In my last post, I wrote about the limitations of the ideal of the “heroic” teacher whose deep care will enable poor and working class students to engage in school in profoundly different ways.
That same afternoon, I was reading Stephanie Jones’ terrific book Girls, Social Class, and Literacy. She writes of the complicated relationships between children, their mothers, and teachers when mothers do not have access to the cultural, economic, or social capital to live up to the social construction of “ideal mother”. When poor and working class mothers have long been subject to the judgments of teachers, medical professionals, social workers, neighbors, or Child Protective Services, they have good reason to be wary of middle-class teachers who try to insinuate themselves into into the lives of their children.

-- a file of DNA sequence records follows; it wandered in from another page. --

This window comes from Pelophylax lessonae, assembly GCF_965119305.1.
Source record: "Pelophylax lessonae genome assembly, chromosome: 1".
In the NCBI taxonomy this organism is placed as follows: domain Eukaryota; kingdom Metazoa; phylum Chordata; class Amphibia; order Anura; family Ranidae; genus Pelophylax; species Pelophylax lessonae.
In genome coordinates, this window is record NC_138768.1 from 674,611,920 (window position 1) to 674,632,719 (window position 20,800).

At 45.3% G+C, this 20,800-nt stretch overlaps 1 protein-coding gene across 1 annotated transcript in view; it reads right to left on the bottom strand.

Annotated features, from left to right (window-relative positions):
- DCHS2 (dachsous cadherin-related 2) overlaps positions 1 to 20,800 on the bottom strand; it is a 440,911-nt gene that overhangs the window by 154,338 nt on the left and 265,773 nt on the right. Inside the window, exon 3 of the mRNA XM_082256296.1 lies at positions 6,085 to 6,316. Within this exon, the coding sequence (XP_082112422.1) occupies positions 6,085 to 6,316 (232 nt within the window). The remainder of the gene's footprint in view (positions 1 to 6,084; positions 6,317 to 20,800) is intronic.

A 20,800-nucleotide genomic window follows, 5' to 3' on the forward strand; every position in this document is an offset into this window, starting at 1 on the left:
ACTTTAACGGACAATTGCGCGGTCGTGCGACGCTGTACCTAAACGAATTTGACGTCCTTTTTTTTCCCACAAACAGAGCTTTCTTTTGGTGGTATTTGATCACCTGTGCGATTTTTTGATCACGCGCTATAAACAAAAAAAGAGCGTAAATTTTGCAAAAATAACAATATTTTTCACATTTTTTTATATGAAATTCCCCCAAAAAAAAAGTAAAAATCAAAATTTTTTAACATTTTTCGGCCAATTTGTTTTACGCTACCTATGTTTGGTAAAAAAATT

Jones write that as a teacher, she had to come to understand that “students who walk into classrooms do not possess autonomy to build relationships and attachments with any concrete other. … The relationships educators build with children may continue to position them in tension-filled spaces between home and school if we don’t realize the necessity of building genuine relationships with caregivers as well”.
We seem to have come somewhat full circle, then. Loving children into learning can never be enough for poor and working-class kids. Yet, when teachers have too much to do in too little time, it will take an element of quiet heroism to also invest in the risky business of initiating relationships with wary parents across class boundaries.